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Deeply moved by the stories of Iranian employees and students

Iranian students and staff talking about the current situation in Iran and how it affects them personally, made a profound impression on UiS rector Klaus Mohn under a recent meeting at the University Library.

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Fem personer står sammen vendt mot kamera
Marianne Hafnor Bøe (left) and Klaus Mohn (right) stands together with Parisa, Mahdieh and Naeem, when sharing their stories from Iran. Foto: UiS / Tonje Elise Karlsen

There is a growing rise in protests in their homeland against the clerical regime. Over 200 people have been killed and many have been arrested in the protests that have taken place in many Iranian cities following the death of 22-year-old Jina Mahsa Amini while in the custody of the morality police. She was arrested for failing to cover her hair properly and refusing to comply with the demands to wear a proper hijab.

It started with protests against the demand to wear the hijab, which is enshrined in Iran's penal code, but now the protestors also demand democratic rights and regime change in the country.

Iranian students and employees at the UiS have also been affected by the situation in Iran and are following the drama from Norway.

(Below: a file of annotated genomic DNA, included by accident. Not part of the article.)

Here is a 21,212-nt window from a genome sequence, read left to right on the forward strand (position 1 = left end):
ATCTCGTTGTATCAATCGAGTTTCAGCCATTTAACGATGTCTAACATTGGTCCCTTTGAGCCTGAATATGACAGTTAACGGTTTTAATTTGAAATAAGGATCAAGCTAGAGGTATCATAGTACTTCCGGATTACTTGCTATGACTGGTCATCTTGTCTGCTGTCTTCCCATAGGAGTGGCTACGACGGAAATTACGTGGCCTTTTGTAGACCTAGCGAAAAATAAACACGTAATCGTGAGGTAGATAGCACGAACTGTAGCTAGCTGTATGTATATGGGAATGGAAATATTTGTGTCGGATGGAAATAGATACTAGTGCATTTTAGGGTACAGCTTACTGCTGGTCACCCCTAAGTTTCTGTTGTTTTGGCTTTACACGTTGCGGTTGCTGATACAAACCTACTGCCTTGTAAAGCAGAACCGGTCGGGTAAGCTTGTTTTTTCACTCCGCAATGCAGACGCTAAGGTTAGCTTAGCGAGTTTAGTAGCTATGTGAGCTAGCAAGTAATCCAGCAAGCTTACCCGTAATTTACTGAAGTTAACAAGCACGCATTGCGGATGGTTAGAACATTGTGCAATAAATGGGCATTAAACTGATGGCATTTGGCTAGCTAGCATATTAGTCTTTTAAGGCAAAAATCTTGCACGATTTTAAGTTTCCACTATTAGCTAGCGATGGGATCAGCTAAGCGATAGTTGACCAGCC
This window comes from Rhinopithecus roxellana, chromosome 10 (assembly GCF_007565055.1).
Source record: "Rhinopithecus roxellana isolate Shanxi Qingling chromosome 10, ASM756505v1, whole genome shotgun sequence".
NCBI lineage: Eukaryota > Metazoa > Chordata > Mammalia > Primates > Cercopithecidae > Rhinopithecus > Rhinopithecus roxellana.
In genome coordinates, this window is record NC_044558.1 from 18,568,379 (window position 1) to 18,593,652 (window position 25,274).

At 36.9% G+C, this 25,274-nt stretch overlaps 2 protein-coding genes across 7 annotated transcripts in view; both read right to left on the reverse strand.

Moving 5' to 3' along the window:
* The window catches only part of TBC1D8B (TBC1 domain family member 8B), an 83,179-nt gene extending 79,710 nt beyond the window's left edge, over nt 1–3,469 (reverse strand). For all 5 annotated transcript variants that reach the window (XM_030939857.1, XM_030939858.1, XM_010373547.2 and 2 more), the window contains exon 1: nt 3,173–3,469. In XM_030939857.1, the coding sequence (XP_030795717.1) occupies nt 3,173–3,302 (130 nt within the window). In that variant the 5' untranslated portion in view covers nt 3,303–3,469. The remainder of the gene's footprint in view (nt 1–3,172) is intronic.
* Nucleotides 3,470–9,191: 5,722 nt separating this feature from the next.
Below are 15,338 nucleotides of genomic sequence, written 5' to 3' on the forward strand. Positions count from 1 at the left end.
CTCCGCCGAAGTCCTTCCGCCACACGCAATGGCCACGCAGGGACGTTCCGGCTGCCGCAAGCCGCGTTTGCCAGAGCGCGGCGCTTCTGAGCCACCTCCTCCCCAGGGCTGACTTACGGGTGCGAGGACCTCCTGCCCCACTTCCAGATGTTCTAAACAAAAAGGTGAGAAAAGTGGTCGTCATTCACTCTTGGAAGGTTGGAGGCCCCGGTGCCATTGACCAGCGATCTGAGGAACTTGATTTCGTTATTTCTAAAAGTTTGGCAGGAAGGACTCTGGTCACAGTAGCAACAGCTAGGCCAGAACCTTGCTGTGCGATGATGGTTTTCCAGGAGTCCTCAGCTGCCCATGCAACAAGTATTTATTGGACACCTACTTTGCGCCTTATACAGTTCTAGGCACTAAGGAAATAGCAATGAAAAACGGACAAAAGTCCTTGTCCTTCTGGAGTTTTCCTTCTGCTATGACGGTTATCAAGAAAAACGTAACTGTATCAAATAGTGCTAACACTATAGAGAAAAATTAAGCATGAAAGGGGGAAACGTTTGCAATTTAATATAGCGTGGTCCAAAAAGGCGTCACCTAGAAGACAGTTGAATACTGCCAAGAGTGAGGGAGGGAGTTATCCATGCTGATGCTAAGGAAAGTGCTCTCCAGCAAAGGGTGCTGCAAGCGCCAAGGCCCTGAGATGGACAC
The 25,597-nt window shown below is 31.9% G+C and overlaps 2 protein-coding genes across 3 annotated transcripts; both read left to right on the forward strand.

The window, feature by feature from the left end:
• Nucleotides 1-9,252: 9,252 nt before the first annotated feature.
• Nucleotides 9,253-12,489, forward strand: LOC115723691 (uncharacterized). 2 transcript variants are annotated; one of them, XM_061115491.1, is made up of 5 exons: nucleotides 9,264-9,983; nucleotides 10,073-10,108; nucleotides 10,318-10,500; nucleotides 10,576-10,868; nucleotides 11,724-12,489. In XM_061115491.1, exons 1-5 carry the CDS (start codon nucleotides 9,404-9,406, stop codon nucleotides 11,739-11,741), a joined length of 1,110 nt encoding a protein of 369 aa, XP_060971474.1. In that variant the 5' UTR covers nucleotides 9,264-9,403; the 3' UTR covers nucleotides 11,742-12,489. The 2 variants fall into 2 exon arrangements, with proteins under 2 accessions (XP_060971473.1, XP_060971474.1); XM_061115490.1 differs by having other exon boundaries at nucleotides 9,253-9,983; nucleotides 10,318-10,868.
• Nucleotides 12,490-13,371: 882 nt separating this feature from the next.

At the meeting at the University Library Iranians Naeem, Mahdieh and Parisa shared their experiences and expressed their feelings about what is happening in Iran right now.

Around 70 members of the public attended. Many of them were Iranians. Specialist Librarian David Sviland led the talks and asked the participants questions.

Professor Marianne Hafnor Bøe has studied in Iran and is conducting research on Islam and women's rights and the fight for such rights. She was on hand to provide an update on the protest movement that is constantly growing and is now in its seventh week.

Minor offences, major consequences

One student who has personally experienced the injunction to wear a hijab and the Iranian morality police is Parisa, a former student at the UiS. When she was 16, she was forced to escape from the morality police when they were about to arrest her. Afterwards she was constantly worried about meeting them and took long detours on her way to and from school.

Naeem, who is employed at the Faculty of Science and Technology at the UiS, talked about growing up and how the Iranian authorities control the lives of those who live there; about the fear of the morality police and the overly severe penalties for trifles such as not wearing the hijab properly or wearing a colourful T-shirt.

Mahdieh, who is also employed at the Faculty of Science and Technology, talked about her time studying in Tehran. She learned that it may seem like many things are open and straightforward at university, but that there are very harsh consequences if you cross the line. After reading some political poems, she was expelled from several organisations and lived for a long time in uncertainty about whether she would also be expelled from the university. The fear of losing her education and the opportunity to create her own future remains with her.